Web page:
Phonotactic knowledge is knowledge of the sound combinations of a language. Previous research showed that frequent sound combinations are perceived more easily than illformed ones, while illegal combinations are often filtered out or adapted. Phonotactics can be described in categorical terms (i.e., a sound combination is legal or illegal), or in gradient terms (i.e., a combination has a certain level of wellformedness). In addition, phonotactics can both be described in negative or positive terms, by defining when combinations are legal vs.\ when they are illegal. This thesis present experimental research on the mental representation of phonotactics that is used for speech perception. A cross-modal priming experiment on second language listening showed that consonant clusters that are frequent in the second language are easier to process, in spite of perceptual epenthesis, an illusion caused by illegality of the same clusters in the first language. This disjunction between a categorical and a gradient effect suggest separate representations of both categorical and gradient phonotactics. However, the dichotomy between categoricalness and gradience is confounded with the dichotomy between negative and positive representations. The categorical filtering effects are based on negative knowledge, while the gradient facilitation effect is based on positive knowledge. Therefore, phonotactic effects on speech segmentation were investigated next. In segmentation, the effect of negative categorical knowledge is facilitatory, instead of inhibitory. Illegal combinations cue word boundaries, because illegal combinations cannot occur word-internally. An eye-tracking method was developed to test segmentation effects independently of word activation. An experiment with Dutch native listeners showed that phonotactic knowledge has an effect on segmentation in the absence of full lexical recognition. A follow-up experiment showed that illegal segmentations are inhibited; there might additionally be a bias toward more wellformed segmentations. In the same experiment, second language listeners of Dutch were more likely to split consonant clusters that are illegal in Dutch, but legal in their native language. Nevertheless, this effect was more categorical for native listeners. When other, more wellformed segmentations fail to yield words, second language listeners make segmentations that leave illegal clusters intact, which native listeners hardly do. These results show the existence of categorical effects of illegality and gradient effects of wellformedness. All second language learners studied before showed transfer of categorical phonotactic illegality from their first language. To test if categorical knowledge is always fossilised, the segmentation of English and Dutch by native Dutch listeners, proficient in English, was studied. The listeners applied English categorical phonotactics to English, showing that categorical phonotactics can be acquired. The empirical data presented in this thesis suggest that phonotactic representations can be intrinsically positive and negative, while their effects are categorical and gradient, depending on the task and the strength of the representations. A model of phonotactic grammar is proposed. This grammar is based on constraints representing positive or negative knowledge. It is applied to speech before lexical access takes place and can yield both gradient and categorical effects on speech perception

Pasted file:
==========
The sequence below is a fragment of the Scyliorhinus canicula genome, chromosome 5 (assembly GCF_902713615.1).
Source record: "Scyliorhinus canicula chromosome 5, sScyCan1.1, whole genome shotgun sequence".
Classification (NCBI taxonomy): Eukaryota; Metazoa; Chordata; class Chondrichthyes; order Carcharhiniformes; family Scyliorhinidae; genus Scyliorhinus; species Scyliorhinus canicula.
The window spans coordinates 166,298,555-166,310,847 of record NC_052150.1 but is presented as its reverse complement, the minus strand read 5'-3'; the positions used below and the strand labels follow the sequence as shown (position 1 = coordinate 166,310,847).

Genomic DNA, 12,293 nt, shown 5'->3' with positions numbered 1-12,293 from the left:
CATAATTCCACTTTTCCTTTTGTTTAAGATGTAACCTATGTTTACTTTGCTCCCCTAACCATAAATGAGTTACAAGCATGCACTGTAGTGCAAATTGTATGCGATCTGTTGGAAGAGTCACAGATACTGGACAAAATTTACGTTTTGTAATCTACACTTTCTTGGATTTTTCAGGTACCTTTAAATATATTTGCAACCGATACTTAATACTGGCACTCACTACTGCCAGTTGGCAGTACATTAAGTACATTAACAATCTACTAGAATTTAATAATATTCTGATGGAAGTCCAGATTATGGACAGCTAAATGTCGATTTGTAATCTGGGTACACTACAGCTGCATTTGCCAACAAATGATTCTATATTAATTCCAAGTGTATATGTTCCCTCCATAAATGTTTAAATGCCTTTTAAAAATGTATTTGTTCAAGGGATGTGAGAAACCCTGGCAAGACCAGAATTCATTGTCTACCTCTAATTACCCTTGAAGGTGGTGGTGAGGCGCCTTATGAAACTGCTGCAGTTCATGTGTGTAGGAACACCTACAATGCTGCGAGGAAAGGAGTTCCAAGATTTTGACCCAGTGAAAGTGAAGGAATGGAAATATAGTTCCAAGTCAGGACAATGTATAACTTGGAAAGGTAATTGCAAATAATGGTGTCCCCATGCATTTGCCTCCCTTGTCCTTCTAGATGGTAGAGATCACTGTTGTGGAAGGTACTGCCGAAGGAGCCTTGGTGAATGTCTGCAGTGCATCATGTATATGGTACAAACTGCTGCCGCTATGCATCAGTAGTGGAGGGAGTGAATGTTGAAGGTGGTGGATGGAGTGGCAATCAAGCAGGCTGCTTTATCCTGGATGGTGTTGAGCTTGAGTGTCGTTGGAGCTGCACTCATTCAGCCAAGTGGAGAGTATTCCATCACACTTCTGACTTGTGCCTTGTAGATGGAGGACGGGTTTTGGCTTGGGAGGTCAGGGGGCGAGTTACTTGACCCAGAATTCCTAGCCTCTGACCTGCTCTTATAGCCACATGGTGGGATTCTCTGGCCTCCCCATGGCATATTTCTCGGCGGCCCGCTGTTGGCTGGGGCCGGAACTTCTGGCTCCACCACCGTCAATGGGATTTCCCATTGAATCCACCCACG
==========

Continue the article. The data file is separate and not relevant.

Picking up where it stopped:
To submit an update or takedown request for this paper, please submit an Update/Correction/Removal Request.